Sunday, January 14, 2007

The Long-Awaited Marathon Memoir

Oh my, it's been just a wee bit too long, hasn't it? Didn't I promise more pictures and more marathon memories?

Well, before I forget everything due to encroaching senility...

"The Expo"

In order to get your race number and timing chip you have to go to the Marathon Expo, held at the Javitz Center, three days before the race. We had been warned by our coach, Jeff, not to bring any money to the Expo, and as soon as I hit the main floor I saw why. The place was a friggin' runners paradise. Marathon souvenirs, bags, shoes, sports drinks, clothes galore -- most with the Marathon logo ... oh man. For those of us first-timers, the temptation to buy everything with the logo on it was hard to resist. Kids in a candy shop. The difference being, this was very expensive candy!

There were, on the other hand, huge amounts of free samples, so I did wander around and get some fun stuff, if your idea of fun stuff is Tylenol (the official pain reliever of the ING NYC Marathon!) Gatorade Endurance (the official sports drink of the ING NYC Marathon!) or Poland Spring Water (the official water ... oh, you get the idea.) It was really cool to be in that giant space with lots of other runners all excited about running and the Marathon. I do try not to talk about running with non-runners, I know how boring how it can be. So to be surrounded by like-minded folks, it was nice to see how many other crazy people there were.

And while I confined myself to one official marathon t-shirt, I also picked up a new pair of running pants, a pair of paper warm-up pants, and some other non-official running gear. I needed it. Really.

"The Night Before"

I wanted the whole NYC Marathon experience so I went to the Barilla Pasta Party at Tavern on the Green (Barilla -- the official pasta...) Here's one of the cool things about being on Fred's Team, we all received special passes to the Pasta Party that allowed us to cut the line (that stretched almost half a mile down Central Park West) and eat in our own side room. Yeah!! The food itself, eh. Sorry, the bulk preparation process made for not the most delectable feast. Kind of disappointing, but I had been warned beforehand. It wasn't terrible, but it was certainly plentiful, and I certainly ate my fill. It was also nice being with the Team again, after a two-week layoff, the "tapering" period where we barely ran at all, saving it all up for the Big Day. We presented our coaches, Jeff and Annie, and our volunteer coordinator Erika, with thank-you gifts. After the dinner, we went out to Central Park and watched the fireworks display.

Here are a couple of photos from the dinner:

This is me and my friend Abby (aka Kaori)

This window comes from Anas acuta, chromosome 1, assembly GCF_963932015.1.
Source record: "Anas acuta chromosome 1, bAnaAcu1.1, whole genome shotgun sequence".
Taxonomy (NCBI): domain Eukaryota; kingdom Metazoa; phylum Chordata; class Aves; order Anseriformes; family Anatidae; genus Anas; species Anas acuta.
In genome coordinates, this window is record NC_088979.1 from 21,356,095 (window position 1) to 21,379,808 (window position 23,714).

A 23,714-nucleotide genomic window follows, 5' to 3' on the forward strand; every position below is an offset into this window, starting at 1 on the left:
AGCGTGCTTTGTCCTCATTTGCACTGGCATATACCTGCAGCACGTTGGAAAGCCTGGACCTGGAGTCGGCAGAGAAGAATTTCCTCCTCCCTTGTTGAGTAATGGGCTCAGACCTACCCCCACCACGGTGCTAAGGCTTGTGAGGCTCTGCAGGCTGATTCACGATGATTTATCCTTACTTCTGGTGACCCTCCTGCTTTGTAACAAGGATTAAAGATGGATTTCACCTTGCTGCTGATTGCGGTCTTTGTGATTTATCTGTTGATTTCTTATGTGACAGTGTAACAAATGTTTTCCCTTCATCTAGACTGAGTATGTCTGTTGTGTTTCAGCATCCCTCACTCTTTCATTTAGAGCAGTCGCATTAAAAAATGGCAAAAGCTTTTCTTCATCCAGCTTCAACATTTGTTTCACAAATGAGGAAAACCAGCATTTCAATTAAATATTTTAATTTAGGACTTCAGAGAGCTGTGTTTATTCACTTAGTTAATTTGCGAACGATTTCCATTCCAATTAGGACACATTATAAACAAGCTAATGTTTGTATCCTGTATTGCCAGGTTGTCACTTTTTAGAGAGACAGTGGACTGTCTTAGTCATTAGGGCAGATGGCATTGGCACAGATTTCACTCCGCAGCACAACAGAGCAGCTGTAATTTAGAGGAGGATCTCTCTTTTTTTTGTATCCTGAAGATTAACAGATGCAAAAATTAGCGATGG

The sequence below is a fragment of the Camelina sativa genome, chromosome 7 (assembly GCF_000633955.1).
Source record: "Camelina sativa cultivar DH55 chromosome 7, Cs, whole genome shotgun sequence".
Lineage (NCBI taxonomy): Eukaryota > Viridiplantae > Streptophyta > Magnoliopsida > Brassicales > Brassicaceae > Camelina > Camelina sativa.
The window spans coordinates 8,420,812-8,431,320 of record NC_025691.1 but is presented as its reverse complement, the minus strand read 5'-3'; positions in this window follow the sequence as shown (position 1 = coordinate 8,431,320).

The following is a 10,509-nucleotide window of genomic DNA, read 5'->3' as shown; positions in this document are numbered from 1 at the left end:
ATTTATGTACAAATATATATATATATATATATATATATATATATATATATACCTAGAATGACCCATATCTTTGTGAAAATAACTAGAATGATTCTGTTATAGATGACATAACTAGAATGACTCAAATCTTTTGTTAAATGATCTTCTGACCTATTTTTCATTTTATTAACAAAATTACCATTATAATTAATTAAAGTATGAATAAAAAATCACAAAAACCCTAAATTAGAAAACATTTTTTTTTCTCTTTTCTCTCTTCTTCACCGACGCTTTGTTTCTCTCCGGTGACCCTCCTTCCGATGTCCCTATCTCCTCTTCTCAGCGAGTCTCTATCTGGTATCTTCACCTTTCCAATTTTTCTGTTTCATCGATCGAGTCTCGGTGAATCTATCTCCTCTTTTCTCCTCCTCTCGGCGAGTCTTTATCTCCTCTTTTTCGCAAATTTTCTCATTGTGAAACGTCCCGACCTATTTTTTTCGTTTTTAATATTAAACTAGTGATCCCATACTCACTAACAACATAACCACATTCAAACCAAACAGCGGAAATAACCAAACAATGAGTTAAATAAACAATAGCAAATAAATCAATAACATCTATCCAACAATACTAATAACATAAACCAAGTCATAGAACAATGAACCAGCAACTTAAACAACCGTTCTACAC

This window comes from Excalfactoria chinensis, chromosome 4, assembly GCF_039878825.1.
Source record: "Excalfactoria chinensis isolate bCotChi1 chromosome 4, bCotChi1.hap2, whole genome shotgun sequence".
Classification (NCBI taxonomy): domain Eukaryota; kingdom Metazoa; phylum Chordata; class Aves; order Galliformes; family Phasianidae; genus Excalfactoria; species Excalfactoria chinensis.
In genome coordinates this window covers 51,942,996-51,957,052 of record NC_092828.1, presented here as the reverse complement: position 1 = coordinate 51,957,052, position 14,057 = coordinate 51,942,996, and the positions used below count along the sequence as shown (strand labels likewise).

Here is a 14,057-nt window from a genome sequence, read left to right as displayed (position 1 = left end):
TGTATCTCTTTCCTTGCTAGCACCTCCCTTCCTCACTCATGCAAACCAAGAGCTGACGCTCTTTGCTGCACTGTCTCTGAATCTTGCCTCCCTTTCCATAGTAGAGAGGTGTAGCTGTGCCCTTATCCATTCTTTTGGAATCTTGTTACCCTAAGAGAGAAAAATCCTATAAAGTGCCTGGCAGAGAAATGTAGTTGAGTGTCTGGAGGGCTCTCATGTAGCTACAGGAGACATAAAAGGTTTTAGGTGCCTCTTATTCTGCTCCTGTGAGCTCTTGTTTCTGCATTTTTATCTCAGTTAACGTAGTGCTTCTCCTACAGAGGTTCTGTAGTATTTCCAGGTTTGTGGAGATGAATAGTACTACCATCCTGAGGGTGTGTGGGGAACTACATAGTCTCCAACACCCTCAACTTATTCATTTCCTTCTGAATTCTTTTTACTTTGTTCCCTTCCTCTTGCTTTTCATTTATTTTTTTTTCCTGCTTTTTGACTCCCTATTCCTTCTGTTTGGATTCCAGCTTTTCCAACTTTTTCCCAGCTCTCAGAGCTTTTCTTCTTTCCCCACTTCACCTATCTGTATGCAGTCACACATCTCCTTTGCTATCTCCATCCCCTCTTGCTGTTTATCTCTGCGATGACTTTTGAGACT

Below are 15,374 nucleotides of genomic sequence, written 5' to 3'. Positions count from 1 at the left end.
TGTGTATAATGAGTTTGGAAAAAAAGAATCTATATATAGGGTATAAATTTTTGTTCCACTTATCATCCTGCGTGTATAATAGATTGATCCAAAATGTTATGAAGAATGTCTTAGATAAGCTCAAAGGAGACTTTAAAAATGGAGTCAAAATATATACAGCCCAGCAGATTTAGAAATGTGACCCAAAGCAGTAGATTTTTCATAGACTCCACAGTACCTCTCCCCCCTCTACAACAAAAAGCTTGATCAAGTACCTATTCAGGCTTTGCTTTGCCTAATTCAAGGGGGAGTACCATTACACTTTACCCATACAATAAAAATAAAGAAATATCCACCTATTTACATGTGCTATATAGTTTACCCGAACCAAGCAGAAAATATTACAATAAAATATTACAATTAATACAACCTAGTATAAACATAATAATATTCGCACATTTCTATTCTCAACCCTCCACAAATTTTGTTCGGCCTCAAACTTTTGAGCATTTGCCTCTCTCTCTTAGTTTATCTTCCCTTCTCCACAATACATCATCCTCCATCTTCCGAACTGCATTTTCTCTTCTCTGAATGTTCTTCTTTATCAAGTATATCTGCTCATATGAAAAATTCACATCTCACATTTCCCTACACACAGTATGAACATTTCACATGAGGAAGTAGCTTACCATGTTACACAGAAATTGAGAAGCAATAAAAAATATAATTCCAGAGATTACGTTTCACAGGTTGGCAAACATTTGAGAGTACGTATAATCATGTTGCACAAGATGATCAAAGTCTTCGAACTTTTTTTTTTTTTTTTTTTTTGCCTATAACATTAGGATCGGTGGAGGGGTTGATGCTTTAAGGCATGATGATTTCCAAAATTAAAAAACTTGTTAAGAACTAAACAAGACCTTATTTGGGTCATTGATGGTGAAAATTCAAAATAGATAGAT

Me again, with Coach Jeff

And a bunch of us at the fireworks

"The Pre-Show"

Arrived at Fred's Team HQ, the Marriot Marquis, at 5:30am. There was a huge breakfast buffet, and all the tables had markers and white-out for decorating our team shirts. I put a couple of pictures of the decorating party up on the blog already.

It was strange seeing all these people. There were only about 20 of us in the core group of Fred's Teamers who came to the evening training sessions, and even though we all knew that there were about 750 Fred's Team runners, we never saw them. You don't have to be a NYer to be in Fred's Team, but it helps if you want to be a part of the training sessions.

We have to start so early in the AM, because everyone needs to be at Fort Wadsworth in Staten Island by 8am, even though the bulk of the Marathon doesn't start until 10. The Verrazano Bridge is closed at 8am because that's when the Achilles runners -- the runners with disabilities -- begin. Let me take a second to say how amazing these runners are. I passed a lot of them on my run. If you think that what I did is amazing, think about the guy who propelled himself 26.2 miles by pushing himself backwards in his wheelchair. With one foot. Holy crap!

So we ate breakfast, wrote our names all over our shirts, and each other (lack of sleep will do that to you) took the Team photo out on the island outside of the Marquis, and at 7am we went for the buses.

During our training, the Discovery Channel did a piece on our Team because we have a number of cancer survivors on the Team, and with Lance Armstrong taking part in the Marathon (you might have heard about him!) they were doing a special on survivors. Their focus was a Team member named Lori, and we all showed up in Riverside Park at 7am the day after a grueling training long run to participate in a "training session" for them to film. Additionally, the local NBC station was following another Team member, Matt, who survived cancer.
Why am I telling you this? Because the core Team members were shuttled to the first bus in the queue, along with the camera crews and a still photographer, who boarded the bus with us to film our journey. Well, to film Lori and Matt, really, but we were there, too! And when you're on the first bus, you can see the POLICE ESCORT that accompanied us to Fort Wadsworth. POLICE ESCORTS!! We were rock stars!! It was so cool to pass all the stalled traffic, lights and sirens blaring. Of course, we also realized that all it would ultimately get us was having to stand outside at Fort Wadsworth that much longer. But who cares? It was SO COOL!

Fort Wadsworth was a huge, muddy mess. There were food and coffee trucks there, along with the UPS trucks that took our baggage back to Central Park (PS: Fred's Team gets a special UPS truck that takes our stuff directly to our Reunion Center. A nice bonus.) But I spent most of our time at the Fort waiting in line for the bathroom.

Bathroom usage so far: 5. Once at the hotel, twice on the bus, twice at the Fort.

Here's a picture of me before the race, taken by Brightroom (the official photographer...)